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Old July 19th, 2006, 03:57 AM   #1
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Join Date: Mar 2003
Location: Westcliff-On-Sea, Essex, England
Posts: 154
White balancing advice please!

Hello all.
I am currently doing a lot of shooting a golf events. I shoot using a DSr 450 WSLP.
Please correct me if I am wrong. Is it best for me to perform a white balance under the shade (probably producing a white balacing reading of 7200) and use this setting for the whole day? Does this mean that shots taken out under the sun will look warmer and it will avoid the chance of any of my shots looking a little blue'ish?
I was shooting in the States recently and I manually adjusted the white balance everytime the conditions changed. This is a bit of a pain. 90% of the footage looked fantastic, and the other 10& didn't look quite right. This isn't too bad for 10 hours worth of footage though.
On sunny days do you white balance in the shade? It seems a safe way to play it (reducing the risk of any footage looking blue).If you do a white balance in the sun and then have to grab a shot in the shade, it will look blue and you don't always have the time to get out your card and adjust it.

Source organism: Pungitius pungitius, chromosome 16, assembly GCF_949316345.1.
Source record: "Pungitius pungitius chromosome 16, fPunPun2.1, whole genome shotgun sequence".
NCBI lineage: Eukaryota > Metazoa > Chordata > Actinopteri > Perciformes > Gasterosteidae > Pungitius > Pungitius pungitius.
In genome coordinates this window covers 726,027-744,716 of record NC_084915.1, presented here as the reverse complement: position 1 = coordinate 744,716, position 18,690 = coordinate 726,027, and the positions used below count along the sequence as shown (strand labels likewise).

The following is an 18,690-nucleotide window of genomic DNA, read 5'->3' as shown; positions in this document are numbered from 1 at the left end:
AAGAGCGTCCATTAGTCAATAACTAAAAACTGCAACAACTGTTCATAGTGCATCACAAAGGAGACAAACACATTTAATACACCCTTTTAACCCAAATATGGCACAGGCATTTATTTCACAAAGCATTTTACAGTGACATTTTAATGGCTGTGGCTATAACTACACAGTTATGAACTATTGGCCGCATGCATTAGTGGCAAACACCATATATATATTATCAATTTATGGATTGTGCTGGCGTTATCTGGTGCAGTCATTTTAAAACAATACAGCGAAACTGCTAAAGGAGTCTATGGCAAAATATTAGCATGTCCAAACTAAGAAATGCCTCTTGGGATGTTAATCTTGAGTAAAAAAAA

Is the shade balance the way forward? Are there any drawbacks?

I would appreciate your input. Many thanks
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Old July 19th, 2006, 01:41 PM   #2
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Join Date: Jun 2004
Location: McLean, VA United States
Posts: 749
You white balance to the light that is striking the thing you wish to photograph unless you want the images to show the change in light quality (e.g. if you white balance in the shade sunlit shots will look warm; conversely if you balance in sunlight shade shots will look bluish). The easiest way to do this, in my personal opinion, is to aim the camera at the light source with the lens covered with a neutral, translucent filter made for the purpose, adjust the exposure and press the balance button. Each time the light source changes, you repeat the process. If you are filming activity going on in the sun aim at the sun but be sure the filter is in place first! If the subjects move into the shade then aim at the portion of the sky illuminating the subjects (most easily done by taking the camera to the subject and pointing away from it towards the major light source). Second easiest it to place a gray card on the subject aimed towards the camera and white balance while zoomed in on the card to the point that the view finder is filled with the card image.
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